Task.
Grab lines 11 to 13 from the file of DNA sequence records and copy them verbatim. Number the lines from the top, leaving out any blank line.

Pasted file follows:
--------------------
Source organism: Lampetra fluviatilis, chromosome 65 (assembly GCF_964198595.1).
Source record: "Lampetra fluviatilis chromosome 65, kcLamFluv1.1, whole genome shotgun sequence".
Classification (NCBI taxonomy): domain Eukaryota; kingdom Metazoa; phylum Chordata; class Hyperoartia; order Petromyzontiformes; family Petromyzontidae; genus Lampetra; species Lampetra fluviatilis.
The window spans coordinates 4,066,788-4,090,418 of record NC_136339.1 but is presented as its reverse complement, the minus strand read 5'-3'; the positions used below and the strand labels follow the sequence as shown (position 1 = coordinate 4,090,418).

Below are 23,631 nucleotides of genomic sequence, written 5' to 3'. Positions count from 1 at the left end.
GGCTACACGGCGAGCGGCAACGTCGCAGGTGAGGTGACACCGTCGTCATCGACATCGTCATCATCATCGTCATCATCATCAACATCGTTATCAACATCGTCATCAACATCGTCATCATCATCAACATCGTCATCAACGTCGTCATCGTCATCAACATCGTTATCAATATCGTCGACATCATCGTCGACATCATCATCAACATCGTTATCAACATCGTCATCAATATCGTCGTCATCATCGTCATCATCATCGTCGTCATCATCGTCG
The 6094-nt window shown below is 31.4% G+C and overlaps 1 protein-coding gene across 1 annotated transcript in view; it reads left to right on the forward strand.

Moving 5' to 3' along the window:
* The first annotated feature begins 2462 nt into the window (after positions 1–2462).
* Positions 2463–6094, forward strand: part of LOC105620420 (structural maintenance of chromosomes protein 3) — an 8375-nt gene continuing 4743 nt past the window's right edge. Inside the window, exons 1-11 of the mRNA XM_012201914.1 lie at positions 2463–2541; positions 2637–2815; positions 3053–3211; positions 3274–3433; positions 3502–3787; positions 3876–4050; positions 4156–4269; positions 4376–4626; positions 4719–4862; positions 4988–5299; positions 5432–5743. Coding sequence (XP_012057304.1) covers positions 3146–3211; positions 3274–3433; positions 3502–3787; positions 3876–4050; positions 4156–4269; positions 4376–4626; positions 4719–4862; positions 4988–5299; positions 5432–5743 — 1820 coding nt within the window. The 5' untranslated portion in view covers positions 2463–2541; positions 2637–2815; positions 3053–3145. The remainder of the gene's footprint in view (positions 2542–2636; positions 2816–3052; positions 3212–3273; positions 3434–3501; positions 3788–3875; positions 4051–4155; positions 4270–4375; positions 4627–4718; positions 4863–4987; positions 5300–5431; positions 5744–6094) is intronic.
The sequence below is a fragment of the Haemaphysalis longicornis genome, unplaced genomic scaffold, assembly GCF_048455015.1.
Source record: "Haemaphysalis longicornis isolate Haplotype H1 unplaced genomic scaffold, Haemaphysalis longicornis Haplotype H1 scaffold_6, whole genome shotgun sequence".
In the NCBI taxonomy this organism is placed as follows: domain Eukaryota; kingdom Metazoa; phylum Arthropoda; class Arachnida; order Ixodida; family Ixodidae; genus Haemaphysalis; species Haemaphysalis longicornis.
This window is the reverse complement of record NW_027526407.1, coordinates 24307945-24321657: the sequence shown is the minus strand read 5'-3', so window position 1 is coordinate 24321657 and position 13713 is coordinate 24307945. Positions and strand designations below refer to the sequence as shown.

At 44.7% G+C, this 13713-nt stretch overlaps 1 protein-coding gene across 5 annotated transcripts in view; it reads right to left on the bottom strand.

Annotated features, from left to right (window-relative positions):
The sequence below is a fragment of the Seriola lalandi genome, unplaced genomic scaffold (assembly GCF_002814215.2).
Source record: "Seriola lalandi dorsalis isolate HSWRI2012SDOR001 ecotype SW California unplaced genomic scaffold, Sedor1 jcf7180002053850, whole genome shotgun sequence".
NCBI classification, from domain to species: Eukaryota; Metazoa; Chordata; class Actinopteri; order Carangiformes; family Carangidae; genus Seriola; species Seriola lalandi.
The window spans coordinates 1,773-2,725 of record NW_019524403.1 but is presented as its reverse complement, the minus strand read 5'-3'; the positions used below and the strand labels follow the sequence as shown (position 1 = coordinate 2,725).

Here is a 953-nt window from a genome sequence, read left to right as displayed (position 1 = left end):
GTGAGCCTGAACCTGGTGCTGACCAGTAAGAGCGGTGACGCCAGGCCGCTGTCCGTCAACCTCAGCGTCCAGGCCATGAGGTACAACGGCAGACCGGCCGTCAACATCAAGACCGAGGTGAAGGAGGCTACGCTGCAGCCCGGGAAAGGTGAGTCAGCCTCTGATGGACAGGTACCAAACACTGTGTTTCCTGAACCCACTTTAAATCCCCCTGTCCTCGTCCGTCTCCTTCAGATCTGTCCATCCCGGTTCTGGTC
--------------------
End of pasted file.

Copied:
The sequence below is a fragment of the Haemaphysalis longicornis genome, unplaced genomic scaffold, assembly GCF_048455015.1.
Source record: "Haemaphysalis longicornis isolate Haplotype H1 unplaced genomic scaffold, Haemaphysalis longicornis Haplotype H1 scaffold_6, whole genome shotgun sequence".
In the NCBI taxonomy this organism is placed as follows: domain Eukaryota; kingdom Metazoa; phylum Arthropoda; class Arachnida; order Ixodida; family Ixodidae; genus Haemaphysalis; species Haemaphysalis longicornis.